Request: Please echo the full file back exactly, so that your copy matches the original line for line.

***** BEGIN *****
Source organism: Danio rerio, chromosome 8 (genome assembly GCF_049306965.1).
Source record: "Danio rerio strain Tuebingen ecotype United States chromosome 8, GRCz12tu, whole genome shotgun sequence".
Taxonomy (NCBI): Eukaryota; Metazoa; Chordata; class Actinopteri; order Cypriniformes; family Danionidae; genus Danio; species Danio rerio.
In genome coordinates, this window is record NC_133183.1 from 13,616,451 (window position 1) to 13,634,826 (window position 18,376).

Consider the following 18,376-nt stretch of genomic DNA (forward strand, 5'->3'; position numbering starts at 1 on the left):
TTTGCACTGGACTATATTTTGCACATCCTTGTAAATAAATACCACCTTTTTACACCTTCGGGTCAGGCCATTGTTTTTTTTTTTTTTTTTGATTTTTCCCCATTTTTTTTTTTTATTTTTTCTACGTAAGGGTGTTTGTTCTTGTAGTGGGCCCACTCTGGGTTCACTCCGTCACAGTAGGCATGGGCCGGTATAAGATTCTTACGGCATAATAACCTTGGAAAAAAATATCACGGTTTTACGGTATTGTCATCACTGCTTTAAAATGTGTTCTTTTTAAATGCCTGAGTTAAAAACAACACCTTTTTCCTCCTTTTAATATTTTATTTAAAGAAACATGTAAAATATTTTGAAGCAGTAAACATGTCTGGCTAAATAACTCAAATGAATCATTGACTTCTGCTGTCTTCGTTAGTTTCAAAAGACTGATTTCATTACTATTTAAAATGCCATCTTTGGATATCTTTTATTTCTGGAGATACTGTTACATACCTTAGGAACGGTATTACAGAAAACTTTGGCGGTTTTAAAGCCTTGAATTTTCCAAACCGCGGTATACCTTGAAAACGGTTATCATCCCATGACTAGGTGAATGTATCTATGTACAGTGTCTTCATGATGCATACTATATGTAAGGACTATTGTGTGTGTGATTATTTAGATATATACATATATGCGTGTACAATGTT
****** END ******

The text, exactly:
Source organism: Danio rerio, chromosome 8 (genome assembly GCF_049306965.1).
Source record: "Danio rerio strain Tuebingen ecotype United States chromosome 8, GRCz12tu, whole genome shotgun sequence".
Taxonomy (NCBI): Eukaryota; Metazoa; Chordata; class Actinopteri; order Cypriniformes; family Danionidae; genus Danio; species Danio rerio.
In genome coordinates, this window is record NC_133183.1 from 13,616,451 (window position 1) to 13,634,826 (window position 18,376).

Consider the following 18,376-nt stretch of genomic DNA (forward strand, 5'->3'; position numbering starts at 1 on the left):
TTTGCACTGGACTATATTTTGCACATCCTTGTAAATAAATACCACCTTTTTACACCTTCGGGTCAGGCCATTGTTTTTTTTTTTTTTTTTGATTTTTCCCCATTTTTTTTTTTTATTTTTTCTACGTAAGGGTGTTTGTTCTTGTAGTGGGCCCACTCTGGGTTCACTCCGTCACAGTAGGCATGGGCCGGTATAAGATTCTTACGGCATAATAACCTTGGAAAAAAATATCACGGTTTTACGGTATTGTCATCACTGCTTTAAAATGTGTTCTTTTTAAATGCCTGAGTTAAAAACAACACCTTTTTCCTCCTTTTAATATTTTATTTAAAGAAACATGTAAAATATTTTGAAGCAGTAAACATGTCTGGCTAAATAACTCAAATGAATCATTGACTTCTGCTGTCTTCGTTAGTTTCAAAAGACTGATTTCATTACTATTTAAAATGCCATCTTTGGATATCTTTTATTTCTGGAGATACTGTTACATACCTTAGGAACGGTATTACAGAAAACTTTGGCGGTTTTAAAGCCTTGAATTTTCCAAACCGCGGTATACCTTGAAAACGGTTATCATCCCATGACTAGGTGAATGTATCTATGTACAGTGTCTTCATGATGCATACTATATGTAAGGACTATTGTGTGTGTGATTATTTAGATATATACATATATGCGTGTACAATGTT